There is something about the words ‘home made’ that evokes childhood memories of warm apple pie, fresh out of the oven, the smell of cinnamon-spiced apples permeating the air. It can also mean a hand-knitted jumper, itchy and ill-fitting, but your love for the person who crafted it means that you still faithfully wear it to family functions.

Home Made Market Carousel
Children can take a turn on this bright and colourful carousel.
(Photo Credit: Tanya Braaksma)

The Home Made Market in Den Haag stirs up some of these same memories and feelings, minus the itchy jumpers. An old fashioned merry-go-round swing, bright and colourful carousel, and pony rides make it an excellent place for children and families, while both sweet and savoury temptations are sure to seduce those in search of a more tasty experience.

New vendors are constantly joining the Home Made Market, and you will be fortunate indeed to come across Cakes ‘n Buttons. Chef Lavinia’s cakes and pies are not just that – they are literally works of art. Her bouton de rose, almond apple pie with rosewater, is topped with thin slices of apple crafted in the shape of a rose, and for a moment you may wonder if cutting a slice won’t irrevocably damage something so delicate. But don’t wonder for too long, as the taste will bring back those memories of apple pie, albeit one much more refined, from your childhood.

Bouton de rose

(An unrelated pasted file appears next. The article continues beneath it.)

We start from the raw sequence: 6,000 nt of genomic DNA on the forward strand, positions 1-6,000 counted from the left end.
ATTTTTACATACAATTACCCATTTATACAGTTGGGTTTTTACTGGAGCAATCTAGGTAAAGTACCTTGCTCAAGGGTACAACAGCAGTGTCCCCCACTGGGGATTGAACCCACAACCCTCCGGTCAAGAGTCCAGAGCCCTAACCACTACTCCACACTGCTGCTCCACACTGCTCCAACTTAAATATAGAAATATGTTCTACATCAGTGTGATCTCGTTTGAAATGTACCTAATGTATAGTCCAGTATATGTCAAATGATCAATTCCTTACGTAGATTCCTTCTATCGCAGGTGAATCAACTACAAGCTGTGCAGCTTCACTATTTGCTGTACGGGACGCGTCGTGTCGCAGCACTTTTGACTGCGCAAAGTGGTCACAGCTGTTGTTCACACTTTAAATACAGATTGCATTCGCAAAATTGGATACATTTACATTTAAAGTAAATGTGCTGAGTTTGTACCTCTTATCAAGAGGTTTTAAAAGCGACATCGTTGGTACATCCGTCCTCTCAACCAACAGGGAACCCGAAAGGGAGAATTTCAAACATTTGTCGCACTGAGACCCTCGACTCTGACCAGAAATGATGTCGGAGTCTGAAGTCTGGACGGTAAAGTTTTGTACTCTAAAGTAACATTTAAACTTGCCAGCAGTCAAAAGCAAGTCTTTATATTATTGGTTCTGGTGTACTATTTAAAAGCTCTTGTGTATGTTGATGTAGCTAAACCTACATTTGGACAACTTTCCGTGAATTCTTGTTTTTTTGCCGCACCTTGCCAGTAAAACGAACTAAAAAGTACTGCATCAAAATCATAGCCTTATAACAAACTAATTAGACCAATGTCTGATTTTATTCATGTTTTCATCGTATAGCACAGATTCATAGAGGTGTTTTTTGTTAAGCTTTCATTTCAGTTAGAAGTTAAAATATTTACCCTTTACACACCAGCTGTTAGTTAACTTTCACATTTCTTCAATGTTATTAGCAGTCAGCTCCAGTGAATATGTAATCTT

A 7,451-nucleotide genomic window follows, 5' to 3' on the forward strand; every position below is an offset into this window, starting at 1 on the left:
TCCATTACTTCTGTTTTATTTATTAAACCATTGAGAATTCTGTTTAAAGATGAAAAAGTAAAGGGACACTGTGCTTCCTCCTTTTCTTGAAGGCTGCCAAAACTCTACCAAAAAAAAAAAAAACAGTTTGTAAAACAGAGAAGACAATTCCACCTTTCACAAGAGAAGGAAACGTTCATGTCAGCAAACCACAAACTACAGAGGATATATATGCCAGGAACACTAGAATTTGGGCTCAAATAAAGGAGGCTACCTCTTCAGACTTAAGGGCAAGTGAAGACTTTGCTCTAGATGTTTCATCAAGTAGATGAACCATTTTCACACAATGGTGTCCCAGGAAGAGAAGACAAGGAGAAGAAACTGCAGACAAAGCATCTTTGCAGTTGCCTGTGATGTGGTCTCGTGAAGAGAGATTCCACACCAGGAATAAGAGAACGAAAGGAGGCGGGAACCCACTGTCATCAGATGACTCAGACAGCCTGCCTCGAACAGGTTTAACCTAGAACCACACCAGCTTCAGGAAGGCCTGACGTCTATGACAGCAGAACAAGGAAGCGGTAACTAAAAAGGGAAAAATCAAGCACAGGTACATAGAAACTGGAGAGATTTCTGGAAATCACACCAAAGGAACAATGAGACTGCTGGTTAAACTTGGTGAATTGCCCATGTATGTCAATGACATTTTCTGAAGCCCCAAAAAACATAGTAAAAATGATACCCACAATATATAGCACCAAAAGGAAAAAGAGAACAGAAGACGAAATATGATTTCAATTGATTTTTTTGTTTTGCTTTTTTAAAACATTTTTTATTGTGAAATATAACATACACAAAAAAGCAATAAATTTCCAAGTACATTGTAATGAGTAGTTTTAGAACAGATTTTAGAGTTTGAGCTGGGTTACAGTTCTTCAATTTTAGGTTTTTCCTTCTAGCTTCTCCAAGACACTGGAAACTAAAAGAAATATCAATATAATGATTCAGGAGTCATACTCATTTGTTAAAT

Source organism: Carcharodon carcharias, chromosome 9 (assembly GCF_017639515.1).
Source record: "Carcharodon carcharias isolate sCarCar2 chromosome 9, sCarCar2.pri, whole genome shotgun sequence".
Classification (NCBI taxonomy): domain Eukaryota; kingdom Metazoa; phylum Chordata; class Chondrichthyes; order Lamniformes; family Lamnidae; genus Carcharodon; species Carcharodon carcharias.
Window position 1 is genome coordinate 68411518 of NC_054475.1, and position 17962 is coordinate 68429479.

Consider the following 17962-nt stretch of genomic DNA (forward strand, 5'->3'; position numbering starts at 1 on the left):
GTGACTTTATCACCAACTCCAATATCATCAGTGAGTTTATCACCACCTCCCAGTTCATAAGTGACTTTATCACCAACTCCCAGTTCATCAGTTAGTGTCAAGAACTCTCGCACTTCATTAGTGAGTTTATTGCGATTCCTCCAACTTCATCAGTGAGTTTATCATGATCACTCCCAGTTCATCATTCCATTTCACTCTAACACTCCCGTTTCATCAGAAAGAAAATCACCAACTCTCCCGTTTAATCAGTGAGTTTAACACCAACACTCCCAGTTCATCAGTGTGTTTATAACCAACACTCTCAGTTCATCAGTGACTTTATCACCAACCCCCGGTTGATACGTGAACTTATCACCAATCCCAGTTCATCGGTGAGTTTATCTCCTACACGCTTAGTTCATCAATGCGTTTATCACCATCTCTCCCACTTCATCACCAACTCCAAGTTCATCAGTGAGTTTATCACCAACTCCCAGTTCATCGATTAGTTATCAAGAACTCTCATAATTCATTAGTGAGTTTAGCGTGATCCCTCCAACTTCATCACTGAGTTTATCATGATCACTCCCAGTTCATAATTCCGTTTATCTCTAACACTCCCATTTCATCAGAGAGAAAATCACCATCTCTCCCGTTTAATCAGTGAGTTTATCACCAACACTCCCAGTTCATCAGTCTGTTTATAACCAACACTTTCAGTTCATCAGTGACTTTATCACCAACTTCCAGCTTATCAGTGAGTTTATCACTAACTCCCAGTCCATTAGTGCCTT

A bouton de rose cake from Cakes ‘n Buttons is a work of art. (Photo Credit: Tanya Braaksma)

For more sweet treats, Sprinkles shouldn’t be too far away. Their cake pops are cute and fun and, perhaps unintentionally, the cheesecake brownies have the distinctive black and white markings of dairy cows.

Moving from sweet to savoury, Olivia’s makes delicious fresh pastas and sells pure olive oils, as well as vinegar made with fresh fruit. If you’re enjoying a lazy Sunday, a take-home portion of rettangoli al salmone or ravioli spinaci from Olivia’s will be a low-stress but packed-full-of-taste dinner.

The market is open from 10am to 5pm and if you have time after, catch a tram to the Dutch seaside resort of Scheveningen – challenging for non-Dutch to pronounce, but nonetheless enjoyed by those who visit its sandy shores. It is even said that the word Scheveningen was used by the Dutch during World War II to identify German spies; their inability to correctly articulate it was a clear giveaway. The Steigenberger Kurhaus Hotel dominates the shoreline and while the pier which juts into the cold North Sea has seen better days, it still provides an excellent vantage point for views up and down the coast.

The Scheveningen shoreline is inviting on a warm summer day. (Photo Credit: Tanya Braaksma)

Sun-seekers flock to the beach the moment the sun breaks through the clouds and temperatures start to rise. Every spring dozens of beach cafés appear lining the promenade; deconstructed in the autumn only to pop up the following year as if they had never left.

One thing that isn’t going to disappear soon is the Home Made Market, and your sense of nostalgia can be thankful for that. It’s always expanding and its semi-regular appearances throughout the year in the Zeeheldenkwartier, Hofkwartier, and Statenkwartier in Den Haag ensure that all things handcrafted and home made are here to stay.

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About Tanya Braaksma

Tanya is an avid traveller who is happiest when using her camera to discover what delights the world has to offer. She originates from Canada, currently makes her home in the Netherlands, and is on an everlasting journey to visit all corners of the world.


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One Response to "At Home at the Home Made Market"

  1. Pingback: Cakes Create Happiness - Travel Gluttons

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